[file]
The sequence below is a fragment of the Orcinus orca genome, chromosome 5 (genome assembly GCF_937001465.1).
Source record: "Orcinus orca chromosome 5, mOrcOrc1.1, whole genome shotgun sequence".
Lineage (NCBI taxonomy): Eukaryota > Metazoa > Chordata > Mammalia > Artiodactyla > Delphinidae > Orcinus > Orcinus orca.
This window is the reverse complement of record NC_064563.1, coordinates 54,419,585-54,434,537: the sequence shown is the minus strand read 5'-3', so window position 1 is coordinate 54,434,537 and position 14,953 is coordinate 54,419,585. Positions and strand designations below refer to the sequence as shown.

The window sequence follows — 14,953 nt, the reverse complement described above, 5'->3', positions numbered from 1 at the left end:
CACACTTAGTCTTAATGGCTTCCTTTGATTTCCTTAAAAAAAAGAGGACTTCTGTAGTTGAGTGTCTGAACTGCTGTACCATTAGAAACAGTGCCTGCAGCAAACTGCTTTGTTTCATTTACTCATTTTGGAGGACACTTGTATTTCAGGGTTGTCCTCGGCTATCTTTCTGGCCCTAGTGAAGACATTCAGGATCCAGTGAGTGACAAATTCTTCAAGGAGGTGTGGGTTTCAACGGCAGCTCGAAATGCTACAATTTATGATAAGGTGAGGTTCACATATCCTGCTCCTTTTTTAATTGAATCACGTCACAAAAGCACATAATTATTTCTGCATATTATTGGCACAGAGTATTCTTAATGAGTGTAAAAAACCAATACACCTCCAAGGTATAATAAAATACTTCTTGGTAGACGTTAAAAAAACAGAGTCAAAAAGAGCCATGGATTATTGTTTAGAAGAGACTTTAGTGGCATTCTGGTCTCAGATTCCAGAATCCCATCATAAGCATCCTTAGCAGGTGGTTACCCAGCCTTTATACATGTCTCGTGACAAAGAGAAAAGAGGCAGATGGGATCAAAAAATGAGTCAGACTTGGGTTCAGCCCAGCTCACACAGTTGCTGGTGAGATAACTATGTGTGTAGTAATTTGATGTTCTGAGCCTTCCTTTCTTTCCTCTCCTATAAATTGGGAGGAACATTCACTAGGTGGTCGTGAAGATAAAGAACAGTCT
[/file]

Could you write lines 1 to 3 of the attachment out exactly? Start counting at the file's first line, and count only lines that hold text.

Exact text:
The sequence below is a fragment of the Orcinus orca genome, chromosome 5 (genome assembly GCF_937001465.1).
Source record: "Orcinus orca chromosome 5, mOrcOrc1.1, whole genome shotgun sequence".
Lineage (NCBI taxonomy): Eukaryota > Metazoa > Chordata > Mammalia > Artiodactyla > Delphinidae > Orcinus > Orcinus orca.